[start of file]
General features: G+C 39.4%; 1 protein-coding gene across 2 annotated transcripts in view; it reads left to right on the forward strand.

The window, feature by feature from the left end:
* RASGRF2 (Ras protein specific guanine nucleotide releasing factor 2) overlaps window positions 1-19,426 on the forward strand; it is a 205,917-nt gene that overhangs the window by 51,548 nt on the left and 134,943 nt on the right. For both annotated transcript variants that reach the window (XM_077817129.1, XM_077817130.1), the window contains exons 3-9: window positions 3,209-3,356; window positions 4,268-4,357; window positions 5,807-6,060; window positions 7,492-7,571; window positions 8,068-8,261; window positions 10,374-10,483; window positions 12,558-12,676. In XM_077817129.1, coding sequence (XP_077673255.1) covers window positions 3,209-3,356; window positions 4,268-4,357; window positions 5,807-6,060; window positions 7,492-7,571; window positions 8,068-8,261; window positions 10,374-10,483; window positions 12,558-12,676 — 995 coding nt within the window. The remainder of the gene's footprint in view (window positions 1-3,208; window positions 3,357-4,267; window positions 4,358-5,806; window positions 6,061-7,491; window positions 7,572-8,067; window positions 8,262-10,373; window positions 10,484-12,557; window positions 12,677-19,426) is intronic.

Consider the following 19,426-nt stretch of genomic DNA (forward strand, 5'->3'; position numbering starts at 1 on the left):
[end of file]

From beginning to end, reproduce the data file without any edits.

General features: G+C 39.4%; 1 protein-coding gene across 2 annotated transcripts in view; it reads left to right on the forward strand.

The window, feature by feature from the left end:
* RASGRF2 (Ras protein specific guanine nucleotide releasing factor 2) overlaps window positions 1-19,426 on the forward strand; it is a 205,917-nt gene that overhangs the window by 51,548 nt on the left and 134,943 nt on the right. For both annotated transcript variants that reach the window (XM_077817129.1, XM_077817130.1), the window contains exons 3-9: window positions 3,209-3,356; window positions 4,268-4,357; window positions 5,807-6,060; window positions 7,492-7,571; window positions 8,068-8,261; window positions 10,374-10,483; window positions 12,558-12,676. In XM_077817129.1, coding sequence (XP_077673255.1) covers window positions 3,209-3,356; window positions 4,268-4,357; window positions 5,807-6,060; window positions 7,492-7,571; window positions 8,068-8,261; window positions 10,374-10,483; window positions 12,558-12,676 — 995 coding nt within the window. The remainder of the gene's footprint in view (window positions 1-3,208; window positions 3,357-4,267; window positions 4,358-5,806; window positions 6,061-7,491; window positions 7,572-8,067; window positions 8,262-10,373; window positions 10,484-12,557; window positions 12,677-19,426) is intronic.

Consider the following 19,426-nt stretch of genomic DNA (forward strand, 5'->3'; position numbering starts at 1 on the left):